MICROBIAL DIVERSITY AND EVOLUTION IN GULF OF MEXICO HYPERSALINE ENVIRONMENTS Public Deposited

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  • March 19, 2019
Creator
  • Nigro, Lisa
    • Affiliation: College of Arts and Sciences, Department of Marine Sciences
Abstract
  • My thesis investigated the microbial diversity and taxonomic composition of hypersaline and non-extreme sediment environments in the Gulf of Mexico, to explore environmental controls on microbial community structure and function. Environmental conditions and resource availability are considered key drivers of microbial diversity and evolution. Extreme environments are traditionally thought to select for more specialized individuals and lower overall diversity, while non-extreme environments foster diverse communities of generalists that are capable of occupying a wider niche. However, extreme environments can also be heterogeneous and complex systems, with a wide variety of energetic resources, providing both challenges and opportunities for diversification. The sediment microbiomes of this study represented natural hydrocarbon seeps, a deep-sea hypersaline anoxic basin (Orca Basin, 26% salinity), Deepwater Horizon (DWH) oil spill-impacted sediments, and Continental Slope background sediments, all collected in November 2010. These samples were analyzed with ~5 million 16S rRNA gene amplicon sequences. Shannon diversity estimates indicated that Orca Basin hypersaline sediments, Continental Slope sediments, and DWH-contaminated surface sediments had similar species diversity, while hydrocarbon seep sediment diversity was significantly lower. UNIFRAC beta diversity analysis indicated that microbial communities inhabiting Orca Basin hypersaline sediments and hydrocarbon seep sediments had taxa unique to each of these site types, while sediments from the Continental Slope and DWH area were not statistically more similar to each other than other sediments. Taxonomic analysis showed that seep cores contained higher abundances of ANME-1 and Candidate Division JS1, while Orca Basin hypersaline sediment-associated sequences were dominated by Marine Group I Archaea, Bacteroidetes and halotolerant Deltaproteobacteria. The microbial composition of the Orca Basin brine was also investigated with 16S rRNA Sanger sequencing, which indicated that Candidate Division KB1-related sequences were the most abundant. A partial KB1 genome sequenced from a single sorted cell revealed that its proteome is dominated by acidic amino acids; therefore, KB1 likely incorporates potassium ions for osmoregulation. KB1 also contains complete enzymes for the acetyl-CoA pathway, and has genes consistent with a glycine betaine transporter cassette as well as genes that may allow for use of glycine betaine as an energy source.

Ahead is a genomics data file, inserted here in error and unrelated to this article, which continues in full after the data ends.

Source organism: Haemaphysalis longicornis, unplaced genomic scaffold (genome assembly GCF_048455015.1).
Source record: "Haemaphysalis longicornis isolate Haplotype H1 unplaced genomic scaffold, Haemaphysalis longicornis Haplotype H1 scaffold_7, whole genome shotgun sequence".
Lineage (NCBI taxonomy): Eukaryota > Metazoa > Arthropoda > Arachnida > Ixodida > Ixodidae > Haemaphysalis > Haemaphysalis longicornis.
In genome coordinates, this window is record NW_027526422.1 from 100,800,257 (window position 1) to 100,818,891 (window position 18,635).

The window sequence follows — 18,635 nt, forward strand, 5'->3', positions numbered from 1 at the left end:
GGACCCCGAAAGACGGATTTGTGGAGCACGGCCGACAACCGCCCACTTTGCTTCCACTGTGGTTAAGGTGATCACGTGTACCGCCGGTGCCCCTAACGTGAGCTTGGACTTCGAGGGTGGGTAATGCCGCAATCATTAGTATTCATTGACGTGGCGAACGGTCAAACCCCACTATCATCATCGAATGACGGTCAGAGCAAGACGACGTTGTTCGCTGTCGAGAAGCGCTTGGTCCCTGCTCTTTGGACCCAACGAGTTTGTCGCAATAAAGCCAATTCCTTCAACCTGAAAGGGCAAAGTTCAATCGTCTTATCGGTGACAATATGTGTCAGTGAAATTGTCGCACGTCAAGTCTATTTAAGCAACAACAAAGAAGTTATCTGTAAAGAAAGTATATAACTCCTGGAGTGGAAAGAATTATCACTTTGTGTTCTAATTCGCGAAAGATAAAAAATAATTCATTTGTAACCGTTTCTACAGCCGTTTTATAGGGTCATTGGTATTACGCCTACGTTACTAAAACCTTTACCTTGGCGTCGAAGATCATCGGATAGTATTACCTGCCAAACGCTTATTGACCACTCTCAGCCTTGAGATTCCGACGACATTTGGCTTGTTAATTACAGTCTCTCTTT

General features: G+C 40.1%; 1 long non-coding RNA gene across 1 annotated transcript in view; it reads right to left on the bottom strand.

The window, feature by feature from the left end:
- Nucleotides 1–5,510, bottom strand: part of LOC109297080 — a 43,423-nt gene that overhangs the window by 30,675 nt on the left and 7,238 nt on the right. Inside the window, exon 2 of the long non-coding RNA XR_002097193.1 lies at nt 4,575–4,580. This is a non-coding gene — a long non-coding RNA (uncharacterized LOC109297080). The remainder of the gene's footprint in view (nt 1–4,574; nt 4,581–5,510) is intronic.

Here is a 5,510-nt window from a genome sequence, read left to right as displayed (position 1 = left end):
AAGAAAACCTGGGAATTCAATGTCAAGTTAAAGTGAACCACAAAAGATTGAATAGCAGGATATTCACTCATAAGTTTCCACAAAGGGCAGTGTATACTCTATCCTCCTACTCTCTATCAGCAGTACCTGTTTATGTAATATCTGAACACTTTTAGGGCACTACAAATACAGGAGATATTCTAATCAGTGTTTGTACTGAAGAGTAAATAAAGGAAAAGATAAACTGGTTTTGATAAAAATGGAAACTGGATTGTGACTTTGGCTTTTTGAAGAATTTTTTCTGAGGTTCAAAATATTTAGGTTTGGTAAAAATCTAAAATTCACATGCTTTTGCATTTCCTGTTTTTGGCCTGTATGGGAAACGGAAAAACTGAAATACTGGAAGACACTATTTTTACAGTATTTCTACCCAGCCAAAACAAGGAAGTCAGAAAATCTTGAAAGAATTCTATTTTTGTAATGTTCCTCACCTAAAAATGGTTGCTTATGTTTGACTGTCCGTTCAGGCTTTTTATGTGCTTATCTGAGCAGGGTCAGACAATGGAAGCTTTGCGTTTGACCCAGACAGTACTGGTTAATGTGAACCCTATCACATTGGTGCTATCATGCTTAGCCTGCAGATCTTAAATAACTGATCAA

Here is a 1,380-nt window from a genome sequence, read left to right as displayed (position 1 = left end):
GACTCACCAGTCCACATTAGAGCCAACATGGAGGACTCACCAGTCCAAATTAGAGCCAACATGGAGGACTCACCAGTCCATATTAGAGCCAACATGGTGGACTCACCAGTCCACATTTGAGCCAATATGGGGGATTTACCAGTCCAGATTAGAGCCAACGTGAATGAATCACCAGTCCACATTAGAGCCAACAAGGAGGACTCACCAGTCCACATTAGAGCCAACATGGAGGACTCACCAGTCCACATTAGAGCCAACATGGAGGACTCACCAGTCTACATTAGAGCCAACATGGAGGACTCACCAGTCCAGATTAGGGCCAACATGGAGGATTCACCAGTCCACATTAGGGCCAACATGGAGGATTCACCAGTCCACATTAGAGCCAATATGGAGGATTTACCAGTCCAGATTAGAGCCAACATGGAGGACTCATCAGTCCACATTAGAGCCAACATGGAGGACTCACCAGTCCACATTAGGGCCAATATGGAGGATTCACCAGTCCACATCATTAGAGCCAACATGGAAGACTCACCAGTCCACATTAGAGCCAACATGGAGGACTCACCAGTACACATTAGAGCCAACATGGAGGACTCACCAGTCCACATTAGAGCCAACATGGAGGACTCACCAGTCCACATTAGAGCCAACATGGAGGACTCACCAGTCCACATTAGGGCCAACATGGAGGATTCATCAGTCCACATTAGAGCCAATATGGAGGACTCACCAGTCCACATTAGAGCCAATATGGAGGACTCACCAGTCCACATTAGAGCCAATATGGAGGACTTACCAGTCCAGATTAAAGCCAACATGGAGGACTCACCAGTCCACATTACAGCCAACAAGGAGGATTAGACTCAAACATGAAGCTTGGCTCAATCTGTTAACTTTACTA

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  • In Copyright
Advisor
  • Teske, Andreas
  • Joye, Samantha
  • MacGregor, Barbara
  • Arnosti, Carol
  • White, Brian
Degree
  • Doctor of Philosophy
Degree granting institution
  • University of North Carolina at Chapel Hill Graduate School
Graduation year
  • 2015
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  • Chapel Hill, NC
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